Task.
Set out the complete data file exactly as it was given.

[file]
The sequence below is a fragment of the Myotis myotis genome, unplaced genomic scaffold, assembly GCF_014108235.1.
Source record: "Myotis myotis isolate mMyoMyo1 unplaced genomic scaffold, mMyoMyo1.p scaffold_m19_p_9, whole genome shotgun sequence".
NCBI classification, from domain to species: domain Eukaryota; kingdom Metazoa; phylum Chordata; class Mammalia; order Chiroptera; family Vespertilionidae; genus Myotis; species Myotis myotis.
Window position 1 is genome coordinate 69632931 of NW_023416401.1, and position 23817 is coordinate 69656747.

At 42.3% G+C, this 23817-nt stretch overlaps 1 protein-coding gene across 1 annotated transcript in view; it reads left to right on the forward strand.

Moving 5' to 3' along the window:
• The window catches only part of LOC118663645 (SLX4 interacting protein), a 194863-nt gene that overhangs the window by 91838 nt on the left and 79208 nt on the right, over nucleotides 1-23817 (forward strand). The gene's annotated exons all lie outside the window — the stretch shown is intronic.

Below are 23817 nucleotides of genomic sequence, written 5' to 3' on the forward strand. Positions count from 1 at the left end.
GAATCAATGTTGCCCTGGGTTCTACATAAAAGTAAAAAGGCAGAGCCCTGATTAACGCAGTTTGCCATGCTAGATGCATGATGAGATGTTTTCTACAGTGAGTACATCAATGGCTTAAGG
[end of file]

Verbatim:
The sequence below is a fragment of the Myotis myotis genome, unplaced genomic scaffold, assembly GCF_014108235.1.
Source record: "Myotis myotis isolate mMyoMyo1 unplaced genomic scaffold, mMyoMyo1.p scaffold_m19_p_9, whole genome shotgun sequence".
NCBI classification, from domain to species: domain Eukaryota; kingdom Metazoa; phylum Chordata; class Mammalia; order Chiroptera; family Vespertilionidae; genus Myotis; species Myotis myotis.
Window position 1 is genome coordinate 69632931 of NW_023416401.1, and position 23817 is coordinate 69656747.

At 42.3% G+C, this 23817-nt stretch overlaps 1 protein-coding gene across 1 annotated transcript in view; it reads left to right on the forward strand.

Moving 5' to 3' along the window:
• The window catches only part of LOC118663645 (SLX4 interacting protein), a 194863-nt gene that overhangs the window by 91838 nt on the left and 79208 nt on the right, over nucleotides 1-23817 (forward strand). The gene's annotated exons all lie outside the window — the stretch shown is intronic.

Below are 23817 nucleotides of genomic sequence, written 5' to 3' on the forward strand. Positions count from 1 at the left end.
GAATCAATGTTGCCCTGGGTTCTACATAAAAGTAAAAAGGCAGAGCCCTGATTAACGCAGTTTGCCATGCTAGATGCATGATGAGATGTTTTCTACAGTGAGTACATCAATGGCTTAAGG